I’m going to be honest and say I have not mastered what I’m about to share with you. I’m in the middle of this one-sided wrestling match with you.
The school year will soon begin. Youth groups across the country will soon be having or are planning kickoff events. Youth workers have spent most of the summer prepping for the new school year—lessons, trips, retreats, mission trips—and the kickoff is when most things launch.
It’s a stressful yet exciting time.
In all our planning, though, I wonder how many of us schedule personal time during the week. Not time to be with family, students, or friends, but time to get away by ourselves. It can either be a day off or a block of time during a particular day, but the time is spent being refreshed and recharged within an already hectic atmosphere of ministry.
[tweet_dis]In thinking about kicking-off the new year, have we included ourselves into the mix? And if not, why?[/tweet_dis]
Though our families may at times feel like second place, because ministry has overtaken us during the week or months, I’m willing to bet that our souls feel like dead last because it’s the most overlooked aspect of our lives. Why is this? And when I ask this, I’m asking myself first.
It’s like a one-sided wrestling match: myself vs. my soul.
Besides needing us there, our family, friends, and ministry need us even more to be spiritually refreshed and alive. Without a regular recharge, our souls become dry, our faith becomes lax, our connection to God becomes loose, causing our enthusiasm and work to stem from ourselves rather than Him.
Some of the top comments heard from youth workers who attend conferences and retreats for themselves: “I needed this,” “I feel refreshed and ready for the year,” “This is an mountaintop experience,” “I’ve spent much needed time alone with God.”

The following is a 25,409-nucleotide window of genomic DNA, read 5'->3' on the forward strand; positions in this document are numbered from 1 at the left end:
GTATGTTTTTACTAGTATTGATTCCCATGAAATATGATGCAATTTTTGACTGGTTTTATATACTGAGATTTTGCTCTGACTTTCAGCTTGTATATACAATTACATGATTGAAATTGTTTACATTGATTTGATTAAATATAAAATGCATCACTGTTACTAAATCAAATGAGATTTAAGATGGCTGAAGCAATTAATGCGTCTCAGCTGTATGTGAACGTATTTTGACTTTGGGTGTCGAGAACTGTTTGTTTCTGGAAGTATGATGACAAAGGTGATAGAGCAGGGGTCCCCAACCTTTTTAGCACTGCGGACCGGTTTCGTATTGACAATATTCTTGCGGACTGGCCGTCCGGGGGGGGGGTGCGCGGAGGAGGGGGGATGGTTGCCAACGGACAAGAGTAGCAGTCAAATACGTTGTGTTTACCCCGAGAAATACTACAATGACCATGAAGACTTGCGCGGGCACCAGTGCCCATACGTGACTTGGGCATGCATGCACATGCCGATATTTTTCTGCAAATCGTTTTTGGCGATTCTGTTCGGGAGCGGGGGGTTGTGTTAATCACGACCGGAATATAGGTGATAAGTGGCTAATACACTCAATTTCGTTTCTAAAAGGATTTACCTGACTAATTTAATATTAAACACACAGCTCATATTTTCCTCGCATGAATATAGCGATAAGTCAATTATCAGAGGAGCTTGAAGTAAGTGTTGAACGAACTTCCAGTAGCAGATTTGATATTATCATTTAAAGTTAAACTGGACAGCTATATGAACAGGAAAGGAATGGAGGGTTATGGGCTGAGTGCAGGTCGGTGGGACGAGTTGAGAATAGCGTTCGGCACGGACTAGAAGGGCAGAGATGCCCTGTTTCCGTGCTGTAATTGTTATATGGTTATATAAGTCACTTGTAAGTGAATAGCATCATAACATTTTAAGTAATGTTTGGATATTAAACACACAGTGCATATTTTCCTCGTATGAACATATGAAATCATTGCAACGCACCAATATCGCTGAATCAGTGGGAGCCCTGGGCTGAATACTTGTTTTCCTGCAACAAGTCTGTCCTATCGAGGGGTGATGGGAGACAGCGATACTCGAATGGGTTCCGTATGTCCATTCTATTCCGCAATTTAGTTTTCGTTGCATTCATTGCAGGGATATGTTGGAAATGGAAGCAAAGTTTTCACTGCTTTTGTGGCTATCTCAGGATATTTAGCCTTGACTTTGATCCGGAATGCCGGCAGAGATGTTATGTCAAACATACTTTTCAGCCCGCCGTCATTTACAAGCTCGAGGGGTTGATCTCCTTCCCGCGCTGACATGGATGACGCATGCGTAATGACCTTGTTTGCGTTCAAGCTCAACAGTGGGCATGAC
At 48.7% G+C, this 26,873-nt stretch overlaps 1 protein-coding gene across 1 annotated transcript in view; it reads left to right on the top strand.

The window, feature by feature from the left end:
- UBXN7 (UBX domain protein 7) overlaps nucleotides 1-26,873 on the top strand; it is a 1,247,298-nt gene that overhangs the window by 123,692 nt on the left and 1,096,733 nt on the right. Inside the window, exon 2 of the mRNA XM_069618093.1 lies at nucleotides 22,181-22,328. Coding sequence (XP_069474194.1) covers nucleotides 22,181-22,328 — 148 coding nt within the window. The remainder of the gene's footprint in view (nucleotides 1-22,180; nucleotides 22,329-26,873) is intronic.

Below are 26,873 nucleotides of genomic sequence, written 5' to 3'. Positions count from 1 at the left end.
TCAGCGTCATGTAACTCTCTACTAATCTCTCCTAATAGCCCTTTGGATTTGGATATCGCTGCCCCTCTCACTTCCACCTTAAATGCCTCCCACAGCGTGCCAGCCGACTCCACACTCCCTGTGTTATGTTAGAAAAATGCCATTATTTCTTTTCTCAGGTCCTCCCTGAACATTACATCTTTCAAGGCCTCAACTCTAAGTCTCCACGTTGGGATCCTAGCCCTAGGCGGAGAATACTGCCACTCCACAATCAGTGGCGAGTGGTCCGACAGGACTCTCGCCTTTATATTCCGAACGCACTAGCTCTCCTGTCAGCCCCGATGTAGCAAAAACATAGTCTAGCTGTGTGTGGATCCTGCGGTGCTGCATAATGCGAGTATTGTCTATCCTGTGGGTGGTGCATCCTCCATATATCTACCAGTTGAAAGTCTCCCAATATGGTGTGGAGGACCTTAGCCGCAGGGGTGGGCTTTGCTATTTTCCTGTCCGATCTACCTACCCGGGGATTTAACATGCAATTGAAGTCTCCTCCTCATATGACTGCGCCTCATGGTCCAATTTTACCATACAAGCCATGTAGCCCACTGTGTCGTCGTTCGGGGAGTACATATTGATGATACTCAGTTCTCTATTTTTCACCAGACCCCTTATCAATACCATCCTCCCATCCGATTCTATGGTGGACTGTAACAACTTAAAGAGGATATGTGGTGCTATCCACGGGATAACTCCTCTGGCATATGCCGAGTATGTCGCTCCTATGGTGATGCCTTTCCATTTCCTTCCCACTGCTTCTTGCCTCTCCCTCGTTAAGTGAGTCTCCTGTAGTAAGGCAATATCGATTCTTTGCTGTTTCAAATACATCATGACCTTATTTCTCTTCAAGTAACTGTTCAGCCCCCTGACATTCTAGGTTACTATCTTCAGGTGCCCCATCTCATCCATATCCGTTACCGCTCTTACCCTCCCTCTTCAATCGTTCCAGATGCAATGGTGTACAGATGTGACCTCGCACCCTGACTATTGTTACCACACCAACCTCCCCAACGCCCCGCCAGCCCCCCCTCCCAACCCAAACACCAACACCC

So why can’t we infuse these moments more regularly into our lives, instead of one week a year?
As I said, I haven’t mastered this. I am simply attempting to correct something in my life that is long overdue. Maybe you can benefit from these suggestions.
For the past three years now, between July and August, I’ve read, “The Pursuit of God.” No other book, besides the Bible, has reframed, realigned, and recharged my spiritual walk than this small book. If you know me, you know I’m a huge fan of A.W. Tozer. As you read his words and insights, you know this is a man who has spent significant time with God —weekly, if not daily. What I have found, though, is that rereading the book each year helps me frame out the year; not with programs, rather with areas I need to personally work on. Pride. Quiet time. Surrender. Loving others. Contentment.
Do you have a book that you could read over and again, that pours into you a passion to change? When was the last time you read it? Could you learn something new from it if you read it again?
For me, the best books are the ones you are able to read over and again, and each time learn something new. Each time I read “The Pursuit of God,” I use a different method of marking things (different colors, pens, symbols) which allows me to keep track of what I’m learning but also when I’m learning things. Sometimes I re-highlight something, which helps me to know that this is something really important I need to grasp and apply.
Another thing I’m trying this year is scheduling a block of time for myself to spend with God. For me, I’m not one who has a consistent “quiet time” every morning. Instead, I work better in large blocks of time. The time frame that works best is Monday afternoons from about 1:00 p.m. to 5:30 p.m. It’s a big block of time, but it’s time that I need. During this time, I journal, read the Bible, listen to worship songs, pray, whatever I am hungry for and needing. I’m also about to start two books on leadership from a spiritual formation framework: “The Unhurried Life” and “Spiritual Leadership.”
While a quiet place outside is nice at times, more often than not, I have a favorite side table in the local coffee shop that provides me a place of solace, too.
Are you able to carve out time within a particular day? Are you willing to take the time and to keep the time from being dismissed or overlooked? Don’t set it up where you feel obligated to “do” something, rather it’s a time for you to “be” with God—however you need.
Just as I’m intentional about helping students and others form their lives around Jesus, so I need to be about my life, too. Not only is it time to kick off the new school year and ministry, but it’s also high-time for a personal kickoff for my soul. How about you?
Need more resources just for your own growth/development? Check out what Group Youth Ministry has to offer.